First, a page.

HONOLULU– The world’s largest active volcano spewed some ash and lava Monday and officials said Mauna Loa is not threatening communities on Hawaii’s Big Island, but people should brace for worse.
The US Geological Survey warned the island’s 200,000 residents that an eruption “can be very dynamic, and the location and advance of lava flows can change rapidly.”
The eruption began late Sunday night in the Big Island volcano after a series of fairly large earthquakes, said Ken Hon, the lead scientist at the Hawaiian Volcano Observatory.
The Big Island has experienced rapid development in recent decades — the population has more than doubled from 92,000 in 1980 to 200,000 — and many newer residents were absent when Mauna Loa last erupted 38 years ago.
Most people on the island live in the city of Kailua-Kona west of the volcano with a population of about 23,000 and Hilo to the east with about 45,000. Officials were most concerned about several subdivisions about 30 miles south of the volcano, which are home to about 5,000 people.
Time-lapse video of the eruption overnight showed lava illuminating an area and moving above it like waves on the ocean.
The US Geological Survey said the eruption has moved into a rift zone — a place where the mountain rock is fractured and relatively weak — allowing magma to escape more easily.
An eruption from the zone could send lava toward the county seat of Hilo or other cities in eastern Hawaii, but it could take weeks or months for lava to reach populated areas.
“We don’t want to try and second-guess the volcano,” Hon said. “We have to actually let them show us what it’s going to do and then let people know what’s happening as soon as possible.”
The Hawaii County Civil Defense announced that it has opened shelters because of reports of people being evacuated along the coast on their own initiative.
The average Mauna Loa eruption is typically short-lived, lasting a few weeks, the Hon said.
“Typically, Mauna Loa eruptions start with the largest volume first,” Hon said. “It calms down a bit after a few days.”
The USGS warned residents at risk from Mauna Loa’s lava flows to review their eruption preparations. Scientists have been on alert for a recent earthquake spike at the volcano’s summit, which last erupted in 1984.
“At this point, it is not a time to be alarmed,” said Big Island Mayor Mitch Roth.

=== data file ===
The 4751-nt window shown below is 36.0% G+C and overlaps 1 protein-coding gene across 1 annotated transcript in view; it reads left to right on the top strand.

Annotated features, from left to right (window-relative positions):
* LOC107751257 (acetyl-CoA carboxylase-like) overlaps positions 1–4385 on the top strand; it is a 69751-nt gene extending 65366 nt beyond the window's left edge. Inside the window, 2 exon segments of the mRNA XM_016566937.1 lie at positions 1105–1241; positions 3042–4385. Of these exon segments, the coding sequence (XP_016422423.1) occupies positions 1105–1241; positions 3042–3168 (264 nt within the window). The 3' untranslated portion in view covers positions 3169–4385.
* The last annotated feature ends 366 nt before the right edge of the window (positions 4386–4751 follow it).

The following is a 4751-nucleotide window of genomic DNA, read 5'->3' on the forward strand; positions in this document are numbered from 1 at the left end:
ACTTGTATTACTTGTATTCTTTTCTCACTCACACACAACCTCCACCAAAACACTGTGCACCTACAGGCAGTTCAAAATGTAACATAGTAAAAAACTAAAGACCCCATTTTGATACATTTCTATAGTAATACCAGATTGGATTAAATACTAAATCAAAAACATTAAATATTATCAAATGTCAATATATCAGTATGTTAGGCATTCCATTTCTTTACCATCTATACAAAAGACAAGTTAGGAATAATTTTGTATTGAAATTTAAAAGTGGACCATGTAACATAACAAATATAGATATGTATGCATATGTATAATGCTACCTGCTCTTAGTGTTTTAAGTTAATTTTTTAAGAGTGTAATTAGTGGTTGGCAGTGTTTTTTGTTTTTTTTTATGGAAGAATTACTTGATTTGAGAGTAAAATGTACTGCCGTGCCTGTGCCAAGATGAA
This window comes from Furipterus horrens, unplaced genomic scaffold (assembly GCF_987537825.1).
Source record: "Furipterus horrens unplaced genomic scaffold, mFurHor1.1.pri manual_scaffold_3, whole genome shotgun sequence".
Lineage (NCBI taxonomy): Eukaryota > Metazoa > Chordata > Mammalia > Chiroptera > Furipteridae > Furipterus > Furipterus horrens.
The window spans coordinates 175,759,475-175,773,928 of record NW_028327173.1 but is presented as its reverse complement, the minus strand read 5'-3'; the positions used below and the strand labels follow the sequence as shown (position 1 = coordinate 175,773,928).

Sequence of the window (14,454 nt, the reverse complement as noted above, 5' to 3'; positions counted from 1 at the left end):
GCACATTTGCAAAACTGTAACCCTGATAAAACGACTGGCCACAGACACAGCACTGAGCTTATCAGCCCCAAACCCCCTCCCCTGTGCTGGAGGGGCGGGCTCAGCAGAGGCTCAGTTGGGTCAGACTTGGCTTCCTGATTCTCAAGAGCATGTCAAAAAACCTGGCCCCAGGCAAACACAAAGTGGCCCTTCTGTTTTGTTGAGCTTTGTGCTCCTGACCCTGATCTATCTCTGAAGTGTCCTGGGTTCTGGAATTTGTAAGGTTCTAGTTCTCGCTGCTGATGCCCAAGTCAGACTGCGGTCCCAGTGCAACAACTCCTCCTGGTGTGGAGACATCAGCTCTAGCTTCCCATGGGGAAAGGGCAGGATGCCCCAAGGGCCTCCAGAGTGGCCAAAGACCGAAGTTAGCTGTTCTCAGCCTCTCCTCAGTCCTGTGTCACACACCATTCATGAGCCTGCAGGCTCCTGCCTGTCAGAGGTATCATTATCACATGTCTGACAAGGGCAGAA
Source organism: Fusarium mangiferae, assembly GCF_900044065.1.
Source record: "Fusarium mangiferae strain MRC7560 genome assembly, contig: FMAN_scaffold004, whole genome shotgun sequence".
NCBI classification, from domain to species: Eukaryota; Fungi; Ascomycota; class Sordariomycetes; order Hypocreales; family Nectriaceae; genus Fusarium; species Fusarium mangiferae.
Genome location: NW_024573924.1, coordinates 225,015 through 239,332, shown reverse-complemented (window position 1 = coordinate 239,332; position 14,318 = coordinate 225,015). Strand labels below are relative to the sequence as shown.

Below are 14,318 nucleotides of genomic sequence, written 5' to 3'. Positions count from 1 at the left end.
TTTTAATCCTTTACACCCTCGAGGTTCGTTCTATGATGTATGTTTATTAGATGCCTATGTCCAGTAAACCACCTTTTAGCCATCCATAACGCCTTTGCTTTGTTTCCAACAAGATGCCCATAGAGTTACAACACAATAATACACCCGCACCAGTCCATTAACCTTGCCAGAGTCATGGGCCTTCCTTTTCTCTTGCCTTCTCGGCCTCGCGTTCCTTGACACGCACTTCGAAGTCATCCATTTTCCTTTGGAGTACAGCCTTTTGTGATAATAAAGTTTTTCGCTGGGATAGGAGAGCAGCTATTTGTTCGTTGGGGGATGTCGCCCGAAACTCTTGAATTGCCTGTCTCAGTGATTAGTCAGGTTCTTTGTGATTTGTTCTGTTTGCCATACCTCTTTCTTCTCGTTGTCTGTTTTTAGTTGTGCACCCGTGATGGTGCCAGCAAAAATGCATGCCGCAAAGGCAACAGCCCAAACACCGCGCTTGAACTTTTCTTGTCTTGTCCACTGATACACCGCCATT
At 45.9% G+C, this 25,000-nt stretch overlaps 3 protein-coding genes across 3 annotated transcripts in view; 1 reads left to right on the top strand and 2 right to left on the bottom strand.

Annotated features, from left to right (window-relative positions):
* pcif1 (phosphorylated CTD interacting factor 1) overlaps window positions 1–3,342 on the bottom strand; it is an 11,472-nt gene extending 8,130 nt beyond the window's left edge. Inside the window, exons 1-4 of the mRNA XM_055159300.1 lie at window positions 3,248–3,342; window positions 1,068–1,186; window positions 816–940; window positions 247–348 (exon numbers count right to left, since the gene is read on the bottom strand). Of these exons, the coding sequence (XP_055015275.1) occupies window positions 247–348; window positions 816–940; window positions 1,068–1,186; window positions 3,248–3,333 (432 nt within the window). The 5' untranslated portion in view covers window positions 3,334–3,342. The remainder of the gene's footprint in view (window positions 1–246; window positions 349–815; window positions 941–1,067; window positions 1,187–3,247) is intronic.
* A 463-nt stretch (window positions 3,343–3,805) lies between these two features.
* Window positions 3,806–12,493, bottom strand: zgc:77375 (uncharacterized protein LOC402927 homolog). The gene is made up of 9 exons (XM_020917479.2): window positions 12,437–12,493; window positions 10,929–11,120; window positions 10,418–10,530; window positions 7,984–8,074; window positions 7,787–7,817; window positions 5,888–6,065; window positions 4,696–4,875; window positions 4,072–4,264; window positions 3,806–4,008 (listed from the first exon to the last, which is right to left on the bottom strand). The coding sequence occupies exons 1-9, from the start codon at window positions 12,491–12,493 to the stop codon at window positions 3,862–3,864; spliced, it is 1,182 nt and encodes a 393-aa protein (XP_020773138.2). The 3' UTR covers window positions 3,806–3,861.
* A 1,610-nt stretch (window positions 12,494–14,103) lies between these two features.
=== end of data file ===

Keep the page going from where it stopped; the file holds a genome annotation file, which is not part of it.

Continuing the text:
Parts of the Big Island were under an ash fall warning issued by the National Weather Service in Honolulu, which said ash could accumulate as much as 0.6 centimeters in some areas.
Mauna Loa is one of five volcanoes that together make up the Big Island of Hawaii, which is the southernmost island in the Hawaiian archipelago.
Rising 4,169 feet above sea level, Mauna Loa is Kilauea’s much larger neighbor, which erupted in a residential area in 2018 and destroyed 700 homes. Some of its slopes are much steeper than Kilauea’s, allowing a lot of lava to flow faster when it erupts.
During an eruption in 1950, the mountain’s lava traveled 15 miles (24 kilometers) to the ocean in less than three hours.
Tourism is Hawaii’s economic engine, but Roth predicted few problems for vacationers during the outbreak.
“It’s going to be spectacular where it is, but the chances of it really disrupting the visitor industry — very, very slim,” he said.
For some, the eruption could cut travel time even if there’s more vog, or volcanic smog caused by higher sulfur dioxide emissions.
“But the good thing is that you no longer have to drive from Kona to Hawaii Volcanoes National Park to see an eruption,” Roth said. “You can just look out your window at night and see Mauna Loa erupting.”
Julia Neal, owner of Pahala Plantation Cottages, said the eruption brings some relief after many preparatory meetings and leaves many wondering what the volcano will do.
“It’s exciting,” she said. “It’s a kind of relief that it’s happening and we’re not waiting for it to happen.”
News that the eruption has moved from the summit to the northeast rift zone and that lava is not threatening communities on the slopes also brings relief, she said.
A couple of prospective guests from the US mainland called Neal and “asked me for a prediction, which I can’t do,” she said. “So I said just stand still.”
Associated Press writer Mark Thiessen of Anchorage, Alaska, contributed to this report.